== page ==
Karie Murphy, the failed prospective Falkirk Labour parliamentary candidate at the centre of allegations about voting irregularities, has rejected the findings of an internal party inquiry which found evidence that members were recruited in an attempt to manipulate processes.
Ms Murphy was temporarily suspended from the party but was later re-instated after an investigation into the allegations engulfing the Falkirk constituency last year.
Unite official Stevie Deans had stood accused of helping to secure the safe seat for her for the Westminster elections by packing the local party with its supporters.
Ed Miliband has previously rejected calls to publish the findings of the inquiry which was commissioned by the party's national executive committee, which will today debate plans to reform Labour's historic link with the trade unions.
However, last night the 20-page document was published by a newspaper after being leaked. It claimed that there was evidence that members were recruited without their knowledge and "pressured" into completing direct debit forms.
The document stated that Ms Murphy had "badgered" one woman, Lorraine Kane, to complete a direct debit mandate. Michael Kane was quoted in the report as saying that Ms Murphy had visited their home and asked them to sign the form before she took it away with her. Mrs Kane later made an affidavit clarifying her comments and suggesting she had never meant to allege any wrongdoing.
Ms Murphy, in her first statement since she withdrew as candidate, was last night quoted as saying: "None of the allegations were supported by evidence. I didn't recruit the Kanes or ask them to sign recruitment forms."
Labour was forced to select a new Falkirk candidate after sitting MP Eric Joyce pleaded guilty to assault and left the party.
The allegations, which were said to have been raised by another prospective candidate Linda Gow, centred on claims that Mr Deans had attempted to help Unite secure a safe Labour seat for its preferred candidate, Ms Murphy. It was said that local people had been signed up as Labour members without their knowledge.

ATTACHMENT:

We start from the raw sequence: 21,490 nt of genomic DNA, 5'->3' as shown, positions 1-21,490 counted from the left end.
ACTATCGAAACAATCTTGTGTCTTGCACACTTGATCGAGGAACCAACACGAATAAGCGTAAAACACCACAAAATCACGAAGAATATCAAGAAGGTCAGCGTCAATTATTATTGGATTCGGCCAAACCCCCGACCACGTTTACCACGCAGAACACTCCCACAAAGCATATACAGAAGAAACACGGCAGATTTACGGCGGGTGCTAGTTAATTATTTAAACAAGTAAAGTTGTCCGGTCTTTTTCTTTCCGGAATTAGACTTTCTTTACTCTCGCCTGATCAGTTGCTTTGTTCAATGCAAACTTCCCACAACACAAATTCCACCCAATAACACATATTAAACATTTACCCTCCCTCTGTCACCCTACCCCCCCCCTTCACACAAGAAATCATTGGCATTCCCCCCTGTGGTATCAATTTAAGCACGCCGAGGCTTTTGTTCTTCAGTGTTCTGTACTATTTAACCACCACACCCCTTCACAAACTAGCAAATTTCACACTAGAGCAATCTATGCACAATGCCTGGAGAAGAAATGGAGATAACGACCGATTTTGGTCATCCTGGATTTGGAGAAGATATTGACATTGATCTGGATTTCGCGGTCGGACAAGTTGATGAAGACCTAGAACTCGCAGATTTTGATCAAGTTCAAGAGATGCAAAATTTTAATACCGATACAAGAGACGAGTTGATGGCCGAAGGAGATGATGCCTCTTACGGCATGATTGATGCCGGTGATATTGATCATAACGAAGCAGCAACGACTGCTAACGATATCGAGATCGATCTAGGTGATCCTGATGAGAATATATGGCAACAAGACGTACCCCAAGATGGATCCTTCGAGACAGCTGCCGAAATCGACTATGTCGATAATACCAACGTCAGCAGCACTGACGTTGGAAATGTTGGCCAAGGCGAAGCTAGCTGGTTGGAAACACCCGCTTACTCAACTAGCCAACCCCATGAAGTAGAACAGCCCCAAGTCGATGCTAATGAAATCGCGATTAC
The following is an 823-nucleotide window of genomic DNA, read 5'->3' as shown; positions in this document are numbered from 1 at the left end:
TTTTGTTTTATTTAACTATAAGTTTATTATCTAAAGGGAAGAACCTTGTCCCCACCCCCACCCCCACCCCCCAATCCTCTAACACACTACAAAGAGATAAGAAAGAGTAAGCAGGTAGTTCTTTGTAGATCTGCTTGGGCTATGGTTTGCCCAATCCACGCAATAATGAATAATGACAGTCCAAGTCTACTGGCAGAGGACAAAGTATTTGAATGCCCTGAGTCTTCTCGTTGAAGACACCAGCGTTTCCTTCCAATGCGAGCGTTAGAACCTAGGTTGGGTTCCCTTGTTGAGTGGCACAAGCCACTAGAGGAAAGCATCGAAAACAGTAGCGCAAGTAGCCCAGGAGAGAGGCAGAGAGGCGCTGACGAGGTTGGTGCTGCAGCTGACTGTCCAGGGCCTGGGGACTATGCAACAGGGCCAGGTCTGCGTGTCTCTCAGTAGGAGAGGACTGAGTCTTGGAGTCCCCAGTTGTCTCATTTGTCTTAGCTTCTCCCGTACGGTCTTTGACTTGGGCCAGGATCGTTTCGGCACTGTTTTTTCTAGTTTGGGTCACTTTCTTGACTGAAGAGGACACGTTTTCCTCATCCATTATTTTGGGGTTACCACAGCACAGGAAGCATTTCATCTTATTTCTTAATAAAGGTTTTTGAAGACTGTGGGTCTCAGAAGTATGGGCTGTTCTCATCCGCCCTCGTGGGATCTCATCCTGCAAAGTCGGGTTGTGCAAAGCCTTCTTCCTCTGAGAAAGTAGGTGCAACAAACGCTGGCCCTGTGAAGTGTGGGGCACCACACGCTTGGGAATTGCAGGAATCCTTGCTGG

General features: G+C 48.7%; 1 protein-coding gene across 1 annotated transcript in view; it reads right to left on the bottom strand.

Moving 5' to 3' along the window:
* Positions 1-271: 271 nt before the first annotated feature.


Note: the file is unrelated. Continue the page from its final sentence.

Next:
The 20-page report published last night said there was "written evidence that at least eight persons did not know what they were signing when they were 'recruited'". It also said there was evidence that "signatures were forged on either application forms or direct debit mandates or other documents".
"There can be no doubt that members were recruited in an attempt to manipulate party processes," it said.
"There is sufficient evidence to raise concern about the legitimacy of members qualifying to participate in the selection."
Police Scotland announced last month it was dropping its investigation into emails at the centre of the Falkirk allegations after finding no evidence of wrongdoing. At the time, Len McCluskey, Unite's general secretary, said that the decision to take no further action had "vindicated" the union's position that it had done nothing wrong.
A solicitor for Mr Deans, who was also later re-instated to the Labour party, said: "Our client has been completely exonerated on two separate occasions by the police and separately by the Labour party. There is no case to answer as has been clearly shown."
In December, Karen Whitefield was chosen at Labour's candidate for Falkirk for the general election in 2015.
A Labour spokesman said: "We have selected a candidate in the constituency. The important thing now for the people of Falkirk is that we concentrate on getting a Labour MP elected to represent them."